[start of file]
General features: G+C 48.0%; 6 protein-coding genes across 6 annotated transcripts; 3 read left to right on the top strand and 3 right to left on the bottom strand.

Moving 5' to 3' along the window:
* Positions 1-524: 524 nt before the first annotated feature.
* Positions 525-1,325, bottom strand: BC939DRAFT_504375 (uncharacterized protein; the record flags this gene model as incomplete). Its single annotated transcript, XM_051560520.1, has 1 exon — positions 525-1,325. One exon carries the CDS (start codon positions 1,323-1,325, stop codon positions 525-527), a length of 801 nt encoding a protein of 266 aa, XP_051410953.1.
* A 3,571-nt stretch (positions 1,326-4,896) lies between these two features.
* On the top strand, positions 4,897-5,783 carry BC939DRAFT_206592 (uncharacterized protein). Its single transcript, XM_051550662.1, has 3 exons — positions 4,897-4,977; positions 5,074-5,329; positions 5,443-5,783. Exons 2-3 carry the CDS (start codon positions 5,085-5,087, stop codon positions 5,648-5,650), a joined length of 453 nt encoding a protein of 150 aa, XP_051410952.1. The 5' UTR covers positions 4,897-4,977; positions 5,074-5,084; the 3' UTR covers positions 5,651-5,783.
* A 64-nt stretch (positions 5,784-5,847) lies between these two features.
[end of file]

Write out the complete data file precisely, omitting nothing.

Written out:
General features: G+C 48.0%; 6 protein-coding genes across 6 annotated transcripts; 3 read left to right on the top strand and 3 right to left on the bottom strand.

Moving 5' to 3' along the window:
* Positions 1-524: 524 nt before the first annotated feature.
* Positions 525-1,325, bottom strand: BC939DRAFT_504375 (uncharacterized protein; the record flags this gene model as incomplete). Its single annotated transcript, XM_051560520.1, has 1 exon — positions 525-1,325. One exon carries the CDS (start codon positions 1,323-1,325, stop codon positions 525-527), a length of 801 nt encoding a protein of 266 aa, XP_051410953.1.
* A 3,571-nt stretch (positions 1,326-4,896) lies between these two features.
* On the top strand, positions 4,897-5,783 carry BC939DRAFT_206592 (uncharacterized protein). Its single transcript, XM_051550662.1, has 3 exons — positions 4,897-4,977; positions 5,074-5,329; positions 5,443-5,783. Exons 2-3 carry the CDS (start codon positions 5,085-5,087, stop codon positions 5,648-5,650), a joined length of 453 nt encoding a protein of 150 aa, XP_051410952.1. The 5' UTR covers positions 4,897-4,977; positions 5,074-5,084; the 3' UTR covers positions 5,651-5,783.
* A 64-nt stretch (positions 5,784-5,847) lies between these two features.